Reply to post: Re: There are a lot of studies about the US Great Depression - but how many about the German one?

My big reveal as macro-economics analyst: It's a load of COBBLERS

P. Lee Silver badge

Re: There are a lot of studies about the US Great Depression - but how many about the German one?

Indeed, the Germans have an extremely vivid experience of what happens with QE. I thought the UK in the 1970's would be a timely reminder about Keynesian economics, but apparently people have forgotten that too.

The problem is that there are many who think that money and productivity are the same. There is also a problem in that Western economies are based on this fiction: value = the amount of money someone is willing to pay.

The problem with that idea is that willingness to pay is inherently unstable because we create markets based on speculation and the idea of ever-increasing productivity/wealth. I think it was Money magazine (I could be wrong there) which talked about an impending UK economic collapse because everyone has the idea that past growth rates must continue. The problem is that the past growth includes industrialisation and urbanisation, the introduction of power distribution, motorised transport, piped water/sewage systems. We've most recently seen globalisation made possible by the introduction of computer networks.

Now, who thinks that there is anything like these on the horizon to drive equivalent future growth? Is twitter or facebook going to deliver these real benefits? Is SDN going to equal the productivity leap forward of putting global networks in place to start with?

I'd suggest that we've done the great leap forward. There is little productivity to add when compared to the introduction of industrialisation, computerisation and networks. Everything from now on will be slow. What we considered normal growth in the past will be a bubble if it happens again. It could be a speculation bubble or it could be a fashion bubble, but we are already rather efficient at what we do. That is why IT is in such a bad way - it has little more to offer. Our large companies are so large that they can quickly saturate global demand, but then they struggle with over-capacity and expectations of growth which can't continue. We've seen it recently, with the IT companies hiding the drop in earnings by jacking up prices, "look demand is increasing, we've earnt more!" No, demand is falling and you'll earn less and less as we move from short-term ("we can't change anything so we'll have to pay") through long term ("some things can be changed") to very long term ("everything is changeable").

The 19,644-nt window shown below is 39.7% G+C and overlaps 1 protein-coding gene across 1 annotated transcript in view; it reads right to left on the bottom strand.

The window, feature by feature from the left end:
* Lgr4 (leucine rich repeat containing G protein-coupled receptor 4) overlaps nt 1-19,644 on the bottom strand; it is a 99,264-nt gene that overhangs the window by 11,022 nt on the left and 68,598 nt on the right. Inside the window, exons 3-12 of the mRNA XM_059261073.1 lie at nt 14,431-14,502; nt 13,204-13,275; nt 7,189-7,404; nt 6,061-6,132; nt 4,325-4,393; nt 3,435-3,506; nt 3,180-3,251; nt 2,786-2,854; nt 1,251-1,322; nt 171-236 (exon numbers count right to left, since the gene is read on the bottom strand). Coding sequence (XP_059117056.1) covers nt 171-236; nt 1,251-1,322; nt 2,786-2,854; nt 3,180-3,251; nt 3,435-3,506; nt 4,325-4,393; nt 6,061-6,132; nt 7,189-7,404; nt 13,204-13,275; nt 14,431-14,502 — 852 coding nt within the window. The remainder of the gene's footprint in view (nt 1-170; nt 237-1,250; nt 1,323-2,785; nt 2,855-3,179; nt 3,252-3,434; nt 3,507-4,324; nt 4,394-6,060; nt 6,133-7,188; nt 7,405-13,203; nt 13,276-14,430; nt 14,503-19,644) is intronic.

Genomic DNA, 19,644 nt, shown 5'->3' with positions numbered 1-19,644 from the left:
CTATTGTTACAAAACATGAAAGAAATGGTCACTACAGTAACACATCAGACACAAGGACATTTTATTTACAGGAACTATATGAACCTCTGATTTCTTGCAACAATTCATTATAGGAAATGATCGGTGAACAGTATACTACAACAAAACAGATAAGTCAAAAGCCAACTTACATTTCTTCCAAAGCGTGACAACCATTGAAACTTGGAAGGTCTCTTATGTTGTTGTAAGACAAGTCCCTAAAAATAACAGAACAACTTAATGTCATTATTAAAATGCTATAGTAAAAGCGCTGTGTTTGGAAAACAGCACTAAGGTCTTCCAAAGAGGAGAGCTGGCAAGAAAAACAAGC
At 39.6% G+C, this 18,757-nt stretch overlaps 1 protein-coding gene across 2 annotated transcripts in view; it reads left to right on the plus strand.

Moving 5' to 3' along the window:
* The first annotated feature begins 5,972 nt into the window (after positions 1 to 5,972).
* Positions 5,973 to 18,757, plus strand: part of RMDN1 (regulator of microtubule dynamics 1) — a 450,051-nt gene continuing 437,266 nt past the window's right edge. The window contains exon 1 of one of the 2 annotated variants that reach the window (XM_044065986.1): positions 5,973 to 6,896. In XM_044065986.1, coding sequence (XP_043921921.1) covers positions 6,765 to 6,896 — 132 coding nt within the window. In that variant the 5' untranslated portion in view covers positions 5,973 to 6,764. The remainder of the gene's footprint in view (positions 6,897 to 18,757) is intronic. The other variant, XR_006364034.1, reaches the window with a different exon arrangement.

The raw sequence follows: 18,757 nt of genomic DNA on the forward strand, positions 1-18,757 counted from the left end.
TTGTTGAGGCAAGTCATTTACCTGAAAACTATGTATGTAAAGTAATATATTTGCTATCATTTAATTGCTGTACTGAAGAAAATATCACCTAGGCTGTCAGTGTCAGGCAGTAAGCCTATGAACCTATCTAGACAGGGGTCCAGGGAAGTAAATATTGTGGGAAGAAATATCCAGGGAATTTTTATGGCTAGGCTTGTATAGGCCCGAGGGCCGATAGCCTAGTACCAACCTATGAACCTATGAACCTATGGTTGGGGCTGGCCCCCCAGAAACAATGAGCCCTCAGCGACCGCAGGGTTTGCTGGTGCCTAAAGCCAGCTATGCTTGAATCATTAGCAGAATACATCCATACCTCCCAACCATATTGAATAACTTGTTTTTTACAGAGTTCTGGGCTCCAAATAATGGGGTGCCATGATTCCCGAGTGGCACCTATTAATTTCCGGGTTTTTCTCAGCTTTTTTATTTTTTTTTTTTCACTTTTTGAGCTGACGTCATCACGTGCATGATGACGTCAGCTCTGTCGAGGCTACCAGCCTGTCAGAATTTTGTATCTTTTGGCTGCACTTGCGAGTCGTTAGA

We've confused owning knowledge and rights with being productive. What happens when a city goes bankrupt and can no longer spend police time protecting IP rights? What happens when someone decides they'll just write a note on a bit of paper and post it, rather than spending $1000 on a computer, $400 on the OS, another $400 on some software to write a letter? In fact, the a flick of a pen any country can nullify all our "ownership." While intent on promoting profits from "innovation", we have grown fat on artificial scarcity of things people really don't need.to live. It was bad enough in the 1930's when the West produced things, now almost no-one has assets or skills to produce anything. It's all very well for MS to have an Office cash cow, but if things turn out like the 1930's no-one is going to be buying. All that "value" will go up in a puff of smoke, because it isn't really "value," its merely a price. Value is a far more ephemeral concept which varies from person to person and instance to instance, especially when it refers to intangibles.

I can't see how the future is going to be anything but messy and very unpleasant. All those poor third-world farmers shipping food to the West - they have very little to lose from keeping and eating their own crops. I suspect the escapades in Iraq will seem like a time of relative peace. In case you think it couldn't happen - it has happened before.

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